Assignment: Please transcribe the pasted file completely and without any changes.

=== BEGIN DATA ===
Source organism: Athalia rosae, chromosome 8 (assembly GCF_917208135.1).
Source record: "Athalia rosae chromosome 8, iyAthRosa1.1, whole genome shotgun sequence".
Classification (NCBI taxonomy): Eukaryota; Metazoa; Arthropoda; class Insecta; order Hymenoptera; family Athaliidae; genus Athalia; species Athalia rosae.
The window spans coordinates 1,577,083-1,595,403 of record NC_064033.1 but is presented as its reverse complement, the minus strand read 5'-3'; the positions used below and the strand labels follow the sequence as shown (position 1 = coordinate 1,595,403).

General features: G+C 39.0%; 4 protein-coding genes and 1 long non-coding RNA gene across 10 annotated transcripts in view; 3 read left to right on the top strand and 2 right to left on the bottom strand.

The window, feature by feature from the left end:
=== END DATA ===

Source organism: Athalia rosae, chromosome 8 (assembly GCF_917208135.1).
Source record: "Athalia rosae chromosome 8, iyAthRosa1.1, whole genome shotgun sequence".
Classification (NCBI taxonomy): Eukaryota; Metazoa; Arthropoda; class Insecta; order Hymenoptera; family Athaliidae; genus Athalia; species Athalia rosae.
The window spans coordinates 1,577,083-1,595,403 of record NC_064033.1 but is presented as its reverse complement, the minus strand read 5'-3'; the positions used below and the strand labels follow the sequence as shown (position 1 = coordinate 1,595,403).

General features: G+C 39.0%; 4 protein-coding genes and 1 long non-coding RNA gene across 10 annotated transcripts in view; 3 read left to right on the top strand and 2 right to left on the bottom strand.

The window, feature by feature from the left end: